Thus, according to Freud, the entire structure of modern civilization (art, music, literature) is a product of the displacement of sexual and aggressive energy. Unable to receive pleasure directly and immediately, people learned to shift their instinctual energy to other people, other objects and other activities, instead of those intended for direct release of tension. Thus, complex religious, political, economic and other institutions emerge.

Family and Children

For decades, the scientist had no contact with women; one might even say that he was afraid of their company. This strange behavior caused a lot of jokes and speculation, which put Freud in awkward situations. The philosopher has long argued that he can do just fine without female interference in his personal space. But Sigmund still could not escape the feminine charm. The love story is quite romantic: on the way to the printing house, the scientist almost fell under the wheels of a carriage; the frightened passenger, as a sign of apology, sent Freud an invitation to a ball. The invitation was accepted, and already at the event the philosopher met Martha Beirnais, who became his wife. All the time from the engagement to the beginning of their life together, Freud also communicated with Martha’s sister Minna. Because of this, there were frequent scandals in the family; the wife was categorically against it and convinced her husband to stop all communication with his sister. The constant scandals tired Sigmund, and he followed her instructions.

Martha gave birth to Freud six children, after which the scientist decided to completely abandon sex life. Anna was the last child in the family. It was she who spent the last years of his life with her father and after his death continued his work. A London children's psychotherapy center is named after Anna Freud.

Facts from the life of a scientist

In addition to great achievements, the biography of the scientist is full of many interesting facts:

  • Freud avoided the numbers 6 and 2, thus he avoided the “hell room”, number 62. Sometimes the mania reached the point of absurdity, and on February 6 the scientist did not appear on the streets of the city, thereby hiding from the negative events that could happen on that day .
  • It's no secret that Freud considered his point of view the only correct one and demanded utmost attention from the listeners of his lectures.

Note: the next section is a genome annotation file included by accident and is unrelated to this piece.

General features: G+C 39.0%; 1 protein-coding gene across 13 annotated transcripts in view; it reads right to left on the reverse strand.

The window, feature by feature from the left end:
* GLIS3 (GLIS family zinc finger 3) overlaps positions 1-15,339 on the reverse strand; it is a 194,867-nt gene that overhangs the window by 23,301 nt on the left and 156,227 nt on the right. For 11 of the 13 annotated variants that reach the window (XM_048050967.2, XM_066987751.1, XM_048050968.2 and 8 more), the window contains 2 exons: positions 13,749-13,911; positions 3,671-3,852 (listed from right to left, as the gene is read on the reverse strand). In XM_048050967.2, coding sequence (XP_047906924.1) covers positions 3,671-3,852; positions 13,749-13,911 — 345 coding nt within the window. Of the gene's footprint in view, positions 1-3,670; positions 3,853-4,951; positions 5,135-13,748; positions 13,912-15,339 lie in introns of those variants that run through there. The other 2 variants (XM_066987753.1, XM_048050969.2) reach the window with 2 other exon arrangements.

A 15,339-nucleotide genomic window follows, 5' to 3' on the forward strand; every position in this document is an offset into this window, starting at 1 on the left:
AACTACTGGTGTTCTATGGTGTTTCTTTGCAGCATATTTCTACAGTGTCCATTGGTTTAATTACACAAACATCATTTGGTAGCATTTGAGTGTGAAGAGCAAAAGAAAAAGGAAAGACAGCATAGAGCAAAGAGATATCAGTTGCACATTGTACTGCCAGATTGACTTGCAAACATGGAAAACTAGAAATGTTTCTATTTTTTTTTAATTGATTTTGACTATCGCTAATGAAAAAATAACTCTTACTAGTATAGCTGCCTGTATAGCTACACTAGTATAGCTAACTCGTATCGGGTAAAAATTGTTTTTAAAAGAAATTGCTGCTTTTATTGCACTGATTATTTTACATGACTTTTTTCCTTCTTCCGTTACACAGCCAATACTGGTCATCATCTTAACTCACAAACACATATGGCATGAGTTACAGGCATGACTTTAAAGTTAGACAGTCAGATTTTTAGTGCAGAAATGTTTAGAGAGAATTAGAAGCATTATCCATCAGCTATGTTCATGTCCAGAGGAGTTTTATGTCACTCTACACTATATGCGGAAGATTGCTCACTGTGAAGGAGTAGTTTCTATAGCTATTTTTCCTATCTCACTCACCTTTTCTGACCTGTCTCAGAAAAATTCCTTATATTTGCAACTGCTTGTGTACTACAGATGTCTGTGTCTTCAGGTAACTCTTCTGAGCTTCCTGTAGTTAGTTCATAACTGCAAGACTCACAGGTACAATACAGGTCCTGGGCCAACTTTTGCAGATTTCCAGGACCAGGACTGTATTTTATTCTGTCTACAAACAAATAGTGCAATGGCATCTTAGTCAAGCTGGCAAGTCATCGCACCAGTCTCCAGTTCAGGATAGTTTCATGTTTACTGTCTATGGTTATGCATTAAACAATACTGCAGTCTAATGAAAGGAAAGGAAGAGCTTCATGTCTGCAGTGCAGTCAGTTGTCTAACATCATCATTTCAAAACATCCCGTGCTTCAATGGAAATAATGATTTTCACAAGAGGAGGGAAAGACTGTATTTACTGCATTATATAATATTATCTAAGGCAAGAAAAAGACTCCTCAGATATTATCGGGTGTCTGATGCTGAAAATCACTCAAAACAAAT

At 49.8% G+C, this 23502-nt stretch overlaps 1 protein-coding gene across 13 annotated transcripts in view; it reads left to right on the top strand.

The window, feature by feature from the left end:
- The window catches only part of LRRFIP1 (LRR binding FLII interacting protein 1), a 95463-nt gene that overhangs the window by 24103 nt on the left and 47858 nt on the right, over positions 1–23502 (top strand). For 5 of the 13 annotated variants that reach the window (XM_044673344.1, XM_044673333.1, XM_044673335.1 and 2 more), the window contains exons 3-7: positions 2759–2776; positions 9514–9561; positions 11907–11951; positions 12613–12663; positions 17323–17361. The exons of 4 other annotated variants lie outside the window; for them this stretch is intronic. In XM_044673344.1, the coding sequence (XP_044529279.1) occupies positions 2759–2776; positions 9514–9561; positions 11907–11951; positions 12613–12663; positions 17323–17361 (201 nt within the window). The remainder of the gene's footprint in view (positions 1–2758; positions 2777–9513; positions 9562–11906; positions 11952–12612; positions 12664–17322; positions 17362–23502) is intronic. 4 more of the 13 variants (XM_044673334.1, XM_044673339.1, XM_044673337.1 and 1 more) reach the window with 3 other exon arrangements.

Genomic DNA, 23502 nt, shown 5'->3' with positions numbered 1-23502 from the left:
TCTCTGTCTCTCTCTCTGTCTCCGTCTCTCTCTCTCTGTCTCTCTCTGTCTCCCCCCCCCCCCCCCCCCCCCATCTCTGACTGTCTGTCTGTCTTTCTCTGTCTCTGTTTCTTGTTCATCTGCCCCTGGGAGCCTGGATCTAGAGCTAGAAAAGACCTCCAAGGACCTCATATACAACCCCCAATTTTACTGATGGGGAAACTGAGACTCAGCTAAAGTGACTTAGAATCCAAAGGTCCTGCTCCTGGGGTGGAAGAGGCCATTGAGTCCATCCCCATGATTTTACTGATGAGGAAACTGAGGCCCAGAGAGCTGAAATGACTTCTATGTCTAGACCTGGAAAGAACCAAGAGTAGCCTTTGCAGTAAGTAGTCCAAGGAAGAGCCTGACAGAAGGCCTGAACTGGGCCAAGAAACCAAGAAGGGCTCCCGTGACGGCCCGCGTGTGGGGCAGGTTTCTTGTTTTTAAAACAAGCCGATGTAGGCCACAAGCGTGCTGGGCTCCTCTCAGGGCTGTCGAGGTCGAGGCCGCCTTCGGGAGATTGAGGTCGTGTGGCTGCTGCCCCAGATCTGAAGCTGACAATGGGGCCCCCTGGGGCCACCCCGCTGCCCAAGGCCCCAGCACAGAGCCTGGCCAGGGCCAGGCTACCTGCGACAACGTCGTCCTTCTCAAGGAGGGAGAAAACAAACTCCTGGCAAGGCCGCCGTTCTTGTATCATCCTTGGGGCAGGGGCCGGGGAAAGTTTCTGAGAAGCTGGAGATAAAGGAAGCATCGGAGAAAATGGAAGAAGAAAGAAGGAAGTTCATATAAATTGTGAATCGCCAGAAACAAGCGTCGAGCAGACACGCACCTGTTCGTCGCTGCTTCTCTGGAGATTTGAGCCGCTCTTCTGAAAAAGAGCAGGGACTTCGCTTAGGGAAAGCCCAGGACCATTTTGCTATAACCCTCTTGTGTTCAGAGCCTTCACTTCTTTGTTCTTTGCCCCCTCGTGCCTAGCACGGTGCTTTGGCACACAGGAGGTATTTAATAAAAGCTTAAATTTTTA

• Sigmund had a phenomenal memory. He had no problem remembering any notes or important facts from books. That is why learning languages, even such complex ones as Latin, was relatively easy for Freud.
  • Freud never looked people in the eye; many people focused their attention on this feature. There are rumors that it was for this reason that the famous couch appeared in the psychoanalyst’s office, which helped to avoid these awkward glances.

The publications of Sigmund Freud are the subject of discussion in the modern world. The scientist literally revolutionized the concept of psychoanalysis and made an invaluable contribution to the development of this field.

Other methods of Z. Freud

Freud later develops a method for analyzing dreams. It is with the help of them, as he argued, that the human problem can be solved. People dream dreams on purpose, in this way consciousness transmits a signal and helps to find a way out of the current situation, but people, as a rule, do not know how to do this on their own. Sigmund Freud began to receive patients and interpret their dreams; he listened to the most intimate secrets of his acquaintances and complete strangers, increasingly realizing that all difficulties were related to childhood or sexual life.

Such premises were again not liked by the community of psychoanalysts, but Freud began to develop the doctrine further.

last years of life

Unfortunately, Sigmund Freud's subsequent life was filled with tragic events. In 1933, the Nazis came to power in Germany, Jews began to be persecuted, and Freud's books were burned in Berlin. It got worse - he himself ended up in the Vienna ghetto, and his sisters in a concentration camp. They managed to rescue him, and in 1938 he and his family left for London. But he had only a year to live: he suffered from oral cancer caused by smoking.

On September 23, 1939, Sigmund Freud was injected with several cubes of morphine, a dose sufficient to terminate the life of a person weakened by illness. He died at 3 am at the age of 83, his body was cremated and his ashes were placed in a special Etruscan vase, which is kept in the Golders Green Mausoleum.

The last days of the great scientist

The scientist spent the best years of his life in constant search and work. Freud's death shocked many. The man suffered from pain in the throat and mouth. A tumor was later found, due to which he underwent dozens of surgeries, losing the pleasant appearance of his face. Over the years of his life, S. Freud managed to make important contributions to many areas of human life. It would seem that with a little more time, he would have created much more.

But, unfortunately, the disease took its toll. The man made an agreement in advance with his attending physician, and when he no longer wanted to endure it, and there was no need to force all his relatives to watch this, S. Freud turned to him and said goodbye to this world. After the injection, he calmly fell into an eternal sleep.

After university

opened a doctor’s office in 1881 and began treating psychoneuroses. Soon after this, he began to use cocaine for medicinal purposes, first trying its effects on himself.

Colleagues looked at him askance, some called him an adventurer. Subsequently, it became clear to him that cocaine could not cure neuroses, but it was quite easy to get used to it. It took Freud a lot of work to abandon the white powder and gain the authority of a pure doctor and scientist.